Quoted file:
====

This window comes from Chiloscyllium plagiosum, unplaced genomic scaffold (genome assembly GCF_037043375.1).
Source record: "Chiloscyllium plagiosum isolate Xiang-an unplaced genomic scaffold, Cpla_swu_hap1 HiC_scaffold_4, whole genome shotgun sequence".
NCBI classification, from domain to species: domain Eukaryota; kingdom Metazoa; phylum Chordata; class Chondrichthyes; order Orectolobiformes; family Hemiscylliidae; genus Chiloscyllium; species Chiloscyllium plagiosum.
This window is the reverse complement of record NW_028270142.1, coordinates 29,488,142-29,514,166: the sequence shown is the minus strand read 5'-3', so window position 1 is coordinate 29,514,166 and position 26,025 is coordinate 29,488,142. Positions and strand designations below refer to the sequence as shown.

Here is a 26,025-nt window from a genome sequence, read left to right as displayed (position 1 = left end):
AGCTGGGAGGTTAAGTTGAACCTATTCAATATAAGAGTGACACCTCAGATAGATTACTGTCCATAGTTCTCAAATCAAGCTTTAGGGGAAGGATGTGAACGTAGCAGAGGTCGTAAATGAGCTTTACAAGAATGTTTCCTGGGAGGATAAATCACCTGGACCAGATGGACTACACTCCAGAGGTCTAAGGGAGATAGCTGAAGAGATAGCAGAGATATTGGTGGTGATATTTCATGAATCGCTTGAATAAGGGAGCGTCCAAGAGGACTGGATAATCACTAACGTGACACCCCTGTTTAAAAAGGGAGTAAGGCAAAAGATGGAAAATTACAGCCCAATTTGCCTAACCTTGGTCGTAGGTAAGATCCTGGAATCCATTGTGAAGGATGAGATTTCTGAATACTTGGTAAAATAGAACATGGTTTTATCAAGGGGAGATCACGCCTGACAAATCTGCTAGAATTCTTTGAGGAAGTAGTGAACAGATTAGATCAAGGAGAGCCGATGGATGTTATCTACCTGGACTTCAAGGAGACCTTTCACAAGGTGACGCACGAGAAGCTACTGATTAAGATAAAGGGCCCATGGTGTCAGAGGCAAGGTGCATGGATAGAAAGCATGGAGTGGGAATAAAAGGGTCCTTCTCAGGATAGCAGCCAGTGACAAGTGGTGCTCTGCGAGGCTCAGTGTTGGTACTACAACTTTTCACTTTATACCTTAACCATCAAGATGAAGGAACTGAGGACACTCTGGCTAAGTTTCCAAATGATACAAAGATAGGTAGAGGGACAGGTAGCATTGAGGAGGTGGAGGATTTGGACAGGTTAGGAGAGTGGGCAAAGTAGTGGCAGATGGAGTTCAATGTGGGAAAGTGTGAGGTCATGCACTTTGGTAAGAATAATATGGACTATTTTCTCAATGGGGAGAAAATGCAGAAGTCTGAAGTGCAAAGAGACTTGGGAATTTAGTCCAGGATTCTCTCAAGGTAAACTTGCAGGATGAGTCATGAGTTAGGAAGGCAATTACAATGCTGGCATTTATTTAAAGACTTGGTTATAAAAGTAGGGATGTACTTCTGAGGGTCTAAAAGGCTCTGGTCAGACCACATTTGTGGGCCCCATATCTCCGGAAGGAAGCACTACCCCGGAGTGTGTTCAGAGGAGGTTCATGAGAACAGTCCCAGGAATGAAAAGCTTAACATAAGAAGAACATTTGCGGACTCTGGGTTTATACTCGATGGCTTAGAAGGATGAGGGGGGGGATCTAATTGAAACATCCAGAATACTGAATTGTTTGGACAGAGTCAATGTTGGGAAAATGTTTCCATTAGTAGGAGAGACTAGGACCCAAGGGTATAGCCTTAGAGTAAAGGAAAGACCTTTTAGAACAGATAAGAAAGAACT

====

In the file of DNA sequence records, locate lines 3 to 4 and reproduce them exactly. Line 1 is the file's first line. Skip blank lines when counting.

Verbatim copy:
NCBI classification, from domain to species: domain Eukaryota; kingdom Metazoa; phylum Chordata; class Chondrichthyes; order Orectolobiformes; family Hemiscylliidae; genus Chiloscyllium; species Chiloscyllium plagiosum.
This window is the reverse complement of record NW_028270142.1, coordinates 29,488,142-29,514,166: the sequence shown is the minus strand read 5'-3', so window position 1 is coordinate 29,514,166 and position 26,025 is coordinate 29,488,142. Positions and strand designations below refer to the sequence as shown.